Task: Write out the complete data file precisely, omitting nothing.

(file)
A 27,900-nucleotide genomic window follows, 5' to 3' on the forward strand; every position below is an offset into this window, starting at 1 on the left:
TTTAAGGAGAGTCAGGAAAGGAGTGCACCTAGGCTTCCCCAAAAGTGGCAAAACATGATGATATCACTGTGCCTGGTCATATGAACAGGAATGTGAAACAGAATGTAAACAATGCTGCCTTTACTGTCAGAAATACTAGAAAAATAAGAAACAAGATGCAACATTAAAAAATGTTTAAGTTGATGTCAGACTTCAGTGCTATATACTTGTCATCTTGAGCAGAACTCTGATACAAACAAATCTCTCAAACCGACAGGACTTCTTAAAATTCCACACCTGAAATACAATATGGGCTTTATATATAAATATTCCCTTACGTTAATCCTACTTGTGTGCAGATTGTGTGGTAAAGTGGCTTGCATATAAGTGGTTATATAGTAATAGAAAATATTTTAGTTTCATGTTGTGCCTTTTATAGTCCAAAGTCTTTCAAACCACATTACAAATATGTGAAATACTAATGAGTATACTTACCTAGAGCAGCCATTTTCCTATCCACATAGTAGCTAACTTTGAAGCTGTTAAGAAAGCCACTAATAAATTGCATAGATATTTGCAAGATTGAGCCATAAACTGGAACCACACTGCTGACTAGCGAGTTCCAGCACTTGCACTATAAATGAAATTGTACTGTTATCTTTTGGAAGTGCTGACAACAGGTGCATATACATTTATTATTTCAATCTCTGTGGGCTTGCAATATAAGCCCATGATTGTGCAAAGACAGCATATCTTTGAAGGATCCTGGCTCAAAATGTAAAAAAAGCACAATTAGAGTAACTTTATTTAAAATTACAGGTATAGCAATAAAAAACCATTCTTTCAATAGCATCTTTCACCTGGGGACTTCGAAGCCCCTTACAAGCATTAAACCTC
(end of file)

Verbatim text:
A 27,900-nucleotide genomic window follows, 5' to 3' on the forward strand; every position below is an offset into this window, starting at 1 on the left:
TTTAAGGAGAGTCAGGAAAGGAGTGCACCTAGGCTTCCCCAAAAGTGGCAAAACATGATGATATCACTGTGCCTGGTCATATGAACAGGAATGTGAAACAGAATGTAAACAATGCTGCCTTTACTGTCAGAAATACTAGAAAAATAAGAAACAAGATGCAACATTAAAAAATGTTTAAGTTGATGTCAGACTTCAGTGCTATATACTTGTCATCTTGAGCAGAACTCTGATACAAACAAATCTCTCAAACCGACAGGACTTCTTAAAATTCCACACCTGAAATACAATATGGGCTTTATATATAAATATTCCCTTACGTTAATCCTACTTGTGTGCAGATTGTGTGGTAAAGTGGCTTGCATATAAGTGGTTATATAGTAATAGAAAATATTTTAGTTTCATGTTGTGCCTTTTATAGTCCAAAGTCTTTCAAACCACATTACAAATATGTGAAATACTAATGAGTATACTTACCTAGAGCAGCCATTTTCCTATCCACATAGTAGCTAACTTTGAAGCTGTTAAGAAAGCCACTAATAAATTGCATAGATATTTGCAAGATTGAGCCATAAACTGGAACCACACTGCTGACTAGCGAGTTCCAGCACTTGCACTATAAATGAAATTGTACTGTTATCTTTTGGAAGTGCTGACAACAGGTGCATATACATTTATTATTTCAATCTCTGTGGGCTTGCAATATAAGCCCATGATTGTGCAAAGACAGCATATCTTTGAAGGATCCTGGCTCAAAATGTAAAAAAAGCACAATTAGAGTAACTTTATTTAAAATTACAGGTATAGCAATAAAAAACCATTCTTTCAATAGCATCTTTCACCTGGGGACTTCGAAGCCCCTTACAAGCATTAAACCTC